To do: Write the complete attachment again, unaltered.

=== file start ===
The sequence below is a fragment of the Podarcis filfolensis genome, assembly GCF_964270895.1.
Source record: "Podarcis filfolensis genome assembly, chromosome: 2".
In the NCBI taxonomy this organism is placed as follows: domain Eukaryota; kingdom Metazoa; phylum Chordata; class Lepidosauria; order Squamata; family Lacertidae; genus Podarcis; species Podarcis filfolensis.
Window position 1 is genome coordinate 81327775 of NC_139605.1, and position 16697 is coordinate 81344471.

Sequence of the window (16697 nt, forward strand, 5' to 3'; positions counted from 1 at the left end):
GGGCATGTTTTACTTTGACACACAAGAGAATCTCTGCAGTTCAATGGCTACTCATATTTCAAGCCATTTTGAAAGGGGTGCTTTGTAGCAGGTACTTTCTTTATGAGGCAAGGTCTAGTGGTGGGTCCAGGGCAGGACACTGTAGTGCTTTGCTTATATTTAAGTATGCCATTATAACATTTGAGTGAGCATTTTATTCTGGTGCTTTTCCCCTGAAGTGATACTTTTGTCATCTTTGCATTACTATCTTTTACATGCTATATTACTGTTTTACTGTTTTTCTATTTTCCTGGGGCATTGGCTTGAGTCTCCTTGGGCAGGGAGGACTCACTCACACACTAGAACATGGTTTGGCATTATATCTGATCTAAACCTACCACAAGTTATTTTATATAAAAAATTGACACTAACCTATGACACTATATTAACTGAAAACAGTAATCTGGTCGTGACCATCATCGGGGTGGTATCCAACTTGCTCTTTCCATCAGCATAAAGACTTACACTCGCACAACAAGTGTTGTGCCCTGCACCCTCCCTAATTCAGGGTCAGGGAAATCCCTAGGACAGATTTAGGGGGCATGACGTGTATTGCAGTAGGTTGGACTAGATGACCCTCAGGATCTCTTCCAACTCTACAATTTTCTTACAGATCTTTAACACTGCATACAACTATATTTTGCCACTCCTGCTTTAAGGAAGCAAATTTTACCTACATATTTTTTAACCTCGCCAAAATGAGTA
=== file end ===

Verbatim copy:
The sequence below is a fragment of the Podarcis filfolensis genome, assembly GCF_964270895.1.
Source record: "Podarcis filfolensis genome assembly, chromosome: 2".
In the NCBI taxonomy this organism is placed as follows: domain Eukaryota; kingdom Metazoa; phylum Chordata; class Lepidosauria; order Squamata; family Lacertidae; genus Podarcis; species Podarcis filfolensis.
Window position 1 is genome coordinate 81327775 of NC_139605.1, and position 16697 is coordinate 81344471.

Sequence of the window (16697 nt, forward strand, 5' to 3'; positions counted from 1 at the left end):
GGGCATGTTTTACTTTGACACACAAGAGAATCTCTGCAGTTCAATGGCTACTCATATTTCAAGCCATTTTGAAAGGGGTGCTTTGTAGCAGGTACTTTCTTTATGAGGCAAGGTCTAGTGGTGGGTCCAGGGCAGGACACTGTAGTGCTTTGCTTATATTTAAGTATGCCATTATAACATTTGAGTGAGCATTTTATTCTGGTGCTTTTCCCCTGAAGTGATACTTTTGTCATCTTTGCATTACTATCTTTTACATGCTATATTACTGTTTTACTGTTTTTCTATTTTCCTGGGGCATTGGCTTGAGTCTCCTTGGGCAGGGAGGACTCACTCACACACTAGAACATGGTTTGGCATTATATCTGATCTAAACCTACCACAAGTTATTTTATATAAAAAATTGACACTAACCTATGACACTATATTAACTGAAAACAGTAATCTGGTCGTGACCATCATCGGGGTGGTATCCAACTTGCTCTTTCCATCAGCATAAAGACTTACACTCGCACAACAAGTGTTGTGCCCTGCACCCTCCCTAATTCAGGGTCAGGGAAATCCCTAGGACAGATTTAGGGGGCATGACGTGTATTGCAGTAGGTTGGACTAGATGACCCTCAGGATCTCTTCCAACTCTACAATTTTCTTACAGATCTTTAACACTGCATACAACTATATTTTGCCACTCCTGCTTTAAGGAAGCAAATTTTACCTACATATTTTTTAACCTCGCCAAAATGAGTA